How do I manage an employee who has lied to me?
I have a new hire that, just days short of reaching his six-month probation period, lied to me three times in one conversation. While verifying progress on a pilot program that was his sole responsibility, I asked three project-specific questions. There was no chance of miscommunication because the questions were: Did you do step 1 and how did it go? “Yes, easy process.” Were there problems with step 2, entering the data? “No, all went well.” Did the equipment work after the step 3 check out? “Yes, working perfectly.”
I discovered his lie; the customer called in wondering when he was coming to do the pilot, I asked him why he lied and his response was, “I was embarrassed to tell you I had not done the job, and I was planning on doing it the next day and then ran out of time before I left for vacation.”
I gave him a “Decision making day off” with pay, asking him to provide me with a plan on how he proposed to regain my trust. I explained I would not micromanage him if he chooses to stay with the company. He returned to work with a check and balance plan (micromanaging) which I rejected and he promised he would be perfect in his performance. I stated there is no perfect employee and that standard was impossible to achieve and I only wanted his best effort everyday.
We agreed that he would sign a last chance agreement (any future work rule violation could result in termination), his pending pay upgrade would be put on hold, and the disciplinary action would remain in his file for five years. I believed our frank discussion and his commitment to my expectations would result in him being a conscientious employee and decided to keep him employed.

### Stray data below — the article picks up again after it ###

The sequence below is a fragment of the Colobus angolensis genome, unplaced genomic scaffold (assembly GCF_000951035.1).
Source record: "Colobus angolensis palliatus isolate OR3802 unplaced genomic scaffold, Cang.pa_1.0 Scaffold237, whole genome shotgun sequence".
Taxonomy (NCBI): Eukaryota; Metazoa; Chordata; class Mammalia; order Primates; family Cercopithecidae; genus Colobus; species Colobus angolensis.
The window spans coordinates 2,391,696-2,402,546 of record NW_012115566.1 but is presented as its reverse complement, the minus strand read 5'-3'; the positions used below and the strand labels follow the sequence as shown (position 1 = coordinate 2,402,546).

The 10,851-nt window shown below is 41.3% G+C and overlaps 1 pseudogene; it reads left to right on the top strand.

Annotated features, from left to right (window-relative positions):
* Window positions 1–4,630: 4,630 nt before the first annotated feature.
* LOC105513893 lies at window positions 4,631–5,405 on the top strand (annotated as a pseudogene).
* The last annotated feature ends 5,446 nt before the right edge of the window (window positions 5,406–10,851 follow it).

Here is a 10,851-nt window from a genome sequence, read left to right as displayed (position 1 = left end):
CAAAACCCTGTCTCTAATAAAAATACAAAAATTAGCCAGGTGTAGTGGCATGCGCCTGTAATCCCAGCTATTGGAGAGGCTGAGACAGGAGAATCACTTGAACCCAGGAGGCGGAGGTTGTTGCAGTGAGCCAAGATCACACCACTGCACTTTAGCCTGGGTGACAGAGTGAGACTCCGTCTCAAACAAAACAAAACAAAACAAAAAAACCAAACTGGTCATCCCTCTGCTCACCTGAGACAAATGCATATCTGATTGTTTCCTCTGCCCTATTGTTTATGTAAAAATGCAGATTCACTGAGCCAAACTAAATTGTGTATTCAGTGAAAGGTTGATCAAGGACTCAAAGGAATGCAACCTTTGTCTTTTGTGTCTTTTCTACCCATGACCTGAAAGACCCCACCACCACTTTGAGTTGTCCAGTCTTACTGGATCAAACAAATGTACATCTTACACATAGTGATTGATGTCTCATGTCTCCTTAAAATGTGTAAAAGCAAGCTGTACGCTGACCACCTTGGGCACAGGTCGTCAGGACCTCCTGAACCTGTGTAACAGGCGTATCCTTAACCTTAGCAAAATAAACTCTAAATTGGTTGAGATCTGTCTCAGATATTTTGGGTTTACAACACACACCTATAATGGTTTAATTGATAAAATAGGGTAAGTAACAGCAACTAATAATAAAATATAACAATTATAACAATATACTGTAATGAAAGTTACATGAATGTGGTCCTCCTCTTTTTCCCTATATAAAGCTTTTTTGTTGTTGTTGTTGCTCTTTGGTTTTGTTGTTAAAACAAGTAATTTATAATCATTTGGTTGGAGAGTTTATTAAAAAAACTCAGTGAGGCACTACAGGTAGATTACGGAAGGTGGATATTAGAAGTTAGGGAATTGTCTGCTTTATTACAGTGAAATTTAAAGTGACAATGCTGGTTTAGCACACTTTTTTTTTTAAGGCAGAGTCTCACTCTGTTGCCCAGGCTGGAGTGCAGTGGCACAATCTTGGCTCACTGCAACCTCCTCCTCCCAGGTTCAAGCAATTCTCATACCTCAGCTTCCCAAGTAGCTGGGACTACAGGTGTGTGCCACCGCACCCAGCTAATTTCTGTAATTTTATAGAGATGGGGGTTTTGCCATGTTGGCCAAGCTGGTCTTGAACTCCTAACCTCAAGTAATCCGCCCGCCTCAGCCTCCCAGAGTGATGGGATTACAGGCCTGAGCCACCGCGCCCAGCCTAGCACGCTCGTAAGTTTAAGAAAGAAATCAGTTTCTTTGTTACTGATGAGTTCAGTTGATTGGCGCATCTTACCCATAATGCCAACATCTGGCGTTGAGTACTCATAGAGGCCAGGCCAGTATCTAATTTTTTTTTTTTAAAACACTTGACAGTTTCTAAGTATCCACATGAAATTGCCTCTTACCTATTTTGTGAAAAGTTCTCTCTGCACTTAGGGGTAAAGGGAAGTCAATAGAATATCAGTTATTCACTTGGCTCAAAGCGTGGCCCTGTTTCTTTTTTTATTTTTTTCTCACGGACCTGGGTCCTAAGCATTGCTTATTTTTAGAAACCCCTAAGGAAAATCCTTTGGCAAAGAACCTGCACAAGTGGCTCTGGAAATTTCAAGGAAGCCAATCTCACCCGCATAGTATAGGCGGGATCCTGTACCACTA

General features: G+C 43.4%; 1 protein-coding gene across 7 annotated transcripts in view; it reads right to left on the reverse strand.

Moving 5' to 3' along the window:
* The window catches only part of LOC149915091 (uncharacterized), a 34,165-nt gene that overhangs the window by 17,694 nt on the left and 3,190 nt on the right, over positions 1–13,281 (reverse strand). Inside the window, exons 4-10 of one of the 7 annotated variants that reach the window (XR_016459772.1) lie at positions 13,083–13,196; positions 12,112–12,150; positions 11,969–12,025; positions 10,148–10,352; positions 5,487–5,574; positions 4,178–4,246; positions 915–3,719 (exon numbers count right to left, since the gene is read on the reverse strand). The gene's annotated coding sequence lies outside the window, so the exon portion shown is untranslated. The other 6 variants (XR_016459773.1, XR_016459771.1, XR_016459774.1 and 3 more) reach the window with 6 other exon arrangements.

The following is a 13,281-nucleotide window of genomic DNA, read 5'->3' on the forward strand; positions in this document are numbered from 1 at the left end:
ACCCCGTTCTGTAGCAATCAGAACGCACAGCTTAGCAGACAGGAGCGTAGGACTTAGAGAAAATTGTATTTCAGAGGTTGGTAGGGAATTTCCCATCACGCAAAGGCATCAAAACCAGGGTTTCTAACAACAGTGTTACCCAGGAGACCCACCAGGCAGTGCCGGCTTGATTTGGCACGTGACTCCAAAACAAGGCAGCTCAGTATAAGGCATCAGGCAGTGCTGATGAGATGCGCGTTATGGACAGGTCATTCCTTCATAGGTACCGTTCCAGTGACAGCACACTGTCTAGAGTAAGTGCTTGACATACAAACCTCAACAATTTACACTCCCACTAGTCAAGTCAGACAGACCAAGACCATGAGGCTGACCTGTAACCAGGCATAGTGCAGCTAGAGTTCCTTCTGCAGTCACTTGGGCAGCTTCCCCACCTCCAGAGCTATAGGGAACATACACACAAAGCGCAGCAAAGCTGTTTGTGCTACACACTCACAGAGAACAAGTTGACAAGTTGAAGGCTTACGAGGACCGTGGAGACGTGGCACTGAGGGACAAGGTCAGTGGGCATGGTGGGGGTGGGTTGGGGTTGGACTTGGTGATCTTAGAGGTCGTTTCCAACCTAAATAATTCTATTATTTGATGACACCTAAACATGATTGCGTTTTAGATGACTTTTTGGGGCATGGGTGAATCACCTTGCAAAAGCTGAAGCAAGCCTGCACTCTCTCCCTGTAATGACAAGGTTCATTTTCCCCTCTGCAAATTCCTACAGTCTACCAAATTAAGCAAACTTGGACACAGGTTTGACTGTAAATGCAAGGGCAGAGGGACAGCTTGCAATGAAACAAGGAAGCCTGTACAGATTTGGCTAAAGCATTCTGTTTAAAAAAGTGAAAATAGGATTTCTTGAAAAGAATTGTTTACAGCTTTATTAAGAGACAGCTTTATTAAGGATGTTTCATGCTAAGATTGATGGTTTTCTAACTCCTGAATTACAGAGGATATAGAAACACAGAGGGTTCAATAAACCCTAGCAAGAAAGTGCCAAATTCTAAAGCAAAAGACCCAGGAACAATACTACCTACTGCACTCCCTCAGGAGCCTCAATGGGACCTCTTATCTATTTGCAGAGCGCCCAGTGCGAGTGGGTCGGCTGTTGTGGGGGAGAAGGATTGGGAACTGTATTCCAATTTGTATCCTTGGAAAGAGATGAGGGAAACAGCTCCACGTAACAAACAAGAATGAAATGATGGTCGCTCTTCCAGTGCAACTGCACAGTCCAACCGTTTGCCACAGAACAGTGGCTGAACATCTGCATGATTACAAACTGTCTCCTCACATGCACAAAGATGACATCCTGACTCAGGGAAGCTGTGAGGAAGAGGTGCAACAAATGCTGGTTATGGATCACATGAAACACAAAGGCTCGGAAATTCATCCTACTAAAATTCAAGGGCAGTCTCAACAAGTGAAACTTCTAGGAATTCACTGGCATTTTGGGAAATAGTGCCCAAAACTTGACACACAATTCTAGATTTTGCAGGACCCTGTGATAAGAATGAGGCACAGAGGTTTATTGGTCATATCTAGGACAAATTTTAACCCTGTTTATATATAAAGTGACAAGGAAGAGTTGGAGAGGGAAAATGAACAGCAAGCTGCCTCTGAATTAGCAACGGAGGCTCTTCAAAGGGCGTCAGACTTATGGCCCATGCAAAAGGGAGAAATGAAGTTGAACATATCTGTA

The very next day, he was 15 minutes late because he had to drop off his child at daycare, a task his wife normally did. My VP overrode my request to dismiss him, based on a unique situation of snow covered roads that morning and our #1 corporate goal - safety first.
How do I manage him going forward?
I think your VP is being overly generous and has put you in a tough spot. Since there have been no real consequences for any of these serious offenses during his probationary period, he will now believe that he can get away with even more. The question is: can he?
The lesson learned in this situation may be that your VP wasn’t adequately briefed prior to overturning your decision to fire him. Or, perhaps your VP is trying so hard to be the nice guy, he or she is blind to the pitfalls. In any event, since your company’s safety first rule trumped your desire to put an end to this charade, you will have to wait for the next opportunity to fire him—and you’ll surely get one based on his behavior so far.
He has unbelievable gall to lie to your face, let a customer down, and then fail to complete the pilot because he was going on vacation! What about this situation says he has any regard for the customer, respect for you, work ethic, or has any personal integrity?
As you are well aware, most people who really wanted to keep their jobs after signing a “last chance agreement” would get up a little early on a snowy day and get to work on time! I expect his future excuses will be Oscar-winning performances.
The fact that you didn’t let him get away with an action plan that forced you to micromanage him is admirable, but the fact that his alternative plan was to be “perfect” just underscores how glib and manipulative this guy really is. I would demand another specific plan if I were you and I wouldn’t let up until I got one. I would also extend his probation for another few months so he can’t think he is off the hook.
Before he pulls another fast one, get an agreement from your VP that he will be on a very short leash. He has not given you any reason not to micromanage him—and any freedom you may have promised is null and void after this series of events. He has clearly not earned your trust so you should micromanage his performance so you can not only see if he truly can do the job but to protect your company from additional customer complaints. You owe him nothing. So far you have done all the bending. It’s his turn to prove he shouldn’t be fired.
Joan Lloyd is a Milwaukee based executive coach and organizational & leadership development strategist.
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